First and most important of these is his Grammar, which falls into two parts, the one a dialogue between Alcuin and his pupils on philosophy and liberal studies in general, and the other a dialogue between a young Saxon and a Frank on grammar, also conducted in the presence of Alcuin. The former dialogue is an original composition and contains in brief compass Alcuin's views on the end and method of education, and on the duty of studying the liberal arts, to which the entire dialogue serves as a general introduction. “Most learned master,” says one of the disciples, opening the dialogue, “we have often heard you say that Philosophy was the mistress of all the virtues, and alone of all earthly riches never made its possessor miserable. We confess that you have incited us by such words to follow after this excellent felicity, and we desire to know what is the sum of its supremacy and by what steps we may make ascent thereunto. Our age is yet a tender one and too weak to rise unhelped by your hand. We know, indeed, that the strength of the mind is in the heart, as the strength of the eyes is in the head. Now our eyes, whenever they are flooded by the splendor of the sun, or by reason of the presence of any light, are able to discern most clearly whatever is presented to their gaze, but without this access of light they must remain in darkness. So also the mind is able to receive wisdom if there be any one who will enlighten it.” Alcuin benignantly replies, “My sons, ye have said well in comparing the eyes to the mind, and may the light that lighteneth every man that cometh into this world enlighten your minds, to the end that ye may be able to make progress in philosophy, which, as ye have well said, never deserts its possessor.” The disciples assent to this and then renew their entreaty in the same figurative and flowery manner. “Verily, Master,” they urge, “we know that we must ask of Him who giveth liberally and upbraideth not. Yet we likewise need to be instructed slowly, with many a pause and hesitation, and like the weak and feeble to be led by slow steps until our strength shall grow. The flint naturally contains in itself the fire that will come forth when the flint is struck. Even so there is in the human mind the light of knowledge that will remain hidden like the spark in the flint, unless it be brought forth by the repeated efforts of a teacher.” Alcuin answers: “It is easy indeed to point out to you the path of wisdom, if only ye love it for the sake of God, for knowledge, for purity of heart, for understanding the truth, yea, and for itself. Seek it not to gain the praise of men or the honors of this world, nor yet for the deceitful pleasures of riches, for the more these things are loved, so much the farther do they cause those who seek them to depart from the light of truth and knowledge.”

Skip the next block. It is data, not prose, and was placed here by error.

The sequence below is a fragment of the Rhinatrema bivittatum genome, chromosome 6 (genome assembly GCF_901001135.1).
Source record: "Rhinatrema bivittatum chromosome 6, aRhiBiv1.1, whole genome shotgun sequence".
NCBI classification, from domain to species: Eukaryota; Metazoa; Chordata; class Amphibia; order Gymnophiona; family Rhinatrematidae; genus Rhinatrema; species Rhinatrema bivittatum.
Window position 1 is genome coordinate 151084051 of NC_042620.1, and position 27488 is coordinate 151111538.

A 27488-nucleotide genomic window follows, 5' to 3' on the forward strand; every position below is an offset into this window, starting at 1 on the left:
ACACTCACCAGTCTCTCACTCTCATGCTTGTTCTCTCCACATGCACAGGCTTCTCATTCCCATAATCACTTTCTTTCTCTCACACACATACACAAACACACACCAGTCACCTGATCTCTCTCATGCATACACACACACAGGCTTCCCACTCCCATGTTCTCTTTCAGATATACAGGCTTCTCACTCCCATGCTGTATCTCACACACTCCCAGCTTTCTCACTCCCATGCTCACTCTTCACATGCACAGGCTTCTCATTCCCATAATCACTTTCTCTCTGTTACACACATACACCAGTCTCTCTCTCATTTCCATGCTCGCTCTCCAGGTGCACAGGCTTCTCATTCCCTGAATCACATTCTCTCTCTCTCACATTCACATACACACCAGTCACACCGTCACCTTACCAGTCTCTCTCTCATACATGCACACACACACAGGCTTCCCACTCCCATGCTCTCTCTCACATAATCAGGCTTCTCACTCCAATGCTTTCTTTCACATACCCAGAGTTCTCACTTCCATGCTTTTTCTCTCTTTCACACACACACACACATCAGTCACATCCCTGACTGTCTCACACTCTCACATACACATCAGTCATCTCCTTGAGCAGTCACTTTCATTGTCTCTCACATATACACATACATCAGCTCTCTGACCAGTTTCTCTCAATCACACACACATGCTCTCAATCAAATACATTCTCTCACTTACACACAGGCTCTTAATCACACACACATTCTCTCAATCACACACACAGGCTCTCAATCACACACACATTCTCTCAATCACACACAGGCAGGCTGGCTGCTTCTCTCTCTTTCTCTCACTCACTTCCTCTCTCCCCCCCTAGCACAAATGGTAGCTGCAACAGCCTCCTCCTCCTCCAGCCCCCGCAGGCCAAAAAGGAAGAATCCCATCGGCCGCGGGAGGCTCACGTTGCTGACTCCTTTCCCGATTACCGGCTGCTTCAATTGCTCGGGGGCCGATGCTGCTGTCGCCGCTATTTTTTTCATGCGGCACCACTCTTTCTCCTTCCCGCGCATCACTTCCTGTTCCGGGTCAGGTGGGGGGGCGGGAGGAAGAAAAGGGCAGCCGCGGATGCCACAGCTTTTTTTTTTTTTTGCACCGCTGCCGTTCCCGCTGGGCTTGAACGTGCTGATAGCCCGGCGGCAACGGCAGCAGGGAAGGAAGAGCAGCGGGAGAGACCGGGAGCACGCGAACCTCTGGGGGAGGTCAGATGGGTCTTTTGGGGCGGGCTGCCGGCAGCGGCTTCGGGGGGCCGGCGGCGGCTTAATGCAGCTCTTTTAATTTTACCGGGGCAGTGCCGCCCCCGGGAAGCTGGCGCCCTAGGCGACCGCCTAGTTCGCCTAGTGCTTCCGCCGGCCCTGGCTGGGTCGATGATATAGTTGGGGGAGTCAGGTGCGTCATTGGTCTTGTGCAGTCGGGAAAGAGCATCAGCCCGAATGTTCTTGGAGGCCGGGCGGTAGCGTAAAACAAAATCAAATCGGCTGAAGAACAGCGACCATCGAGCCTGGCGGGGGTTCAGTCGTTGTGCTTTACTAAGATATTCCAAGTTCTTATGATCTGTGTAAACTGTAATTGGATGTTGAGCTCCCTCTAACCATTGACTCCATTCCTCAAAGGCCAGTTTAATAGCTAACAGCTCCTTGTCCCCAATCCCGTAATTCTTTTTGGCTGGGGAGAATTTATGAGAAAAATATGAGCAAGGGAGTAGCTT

After this elaborately courteous opening the dialogue proceeds to show that true and eternal happiness, and not transitory pleasure, is the proper end for a rational being to set before him, and that this happiness consists in the things that are proper and peculiar to the soul itself, rather than in what is alien to it. “That,” says Alcuin, “which is sought from without is alien to the soul, as is the gathering together of riches, but that which is proper to the soul is what is within, namely, the graces of wisdom. Therefore, O man,” he calls out in fervid apostrophe, “if thou art master of thyself, thou shalt have what thou shalt never have to grieve at losing, and what no calamity shall be able to take away. Why then, O mortals, do ye seek without for that which ye have within? How much better is it to be adorned within than without!” “What, then, are the adornments of the soul?” the disciples naturally inquire, and Alcuin answers: “Wisdom is the chief adornment, and this I urge you to seek above all things.”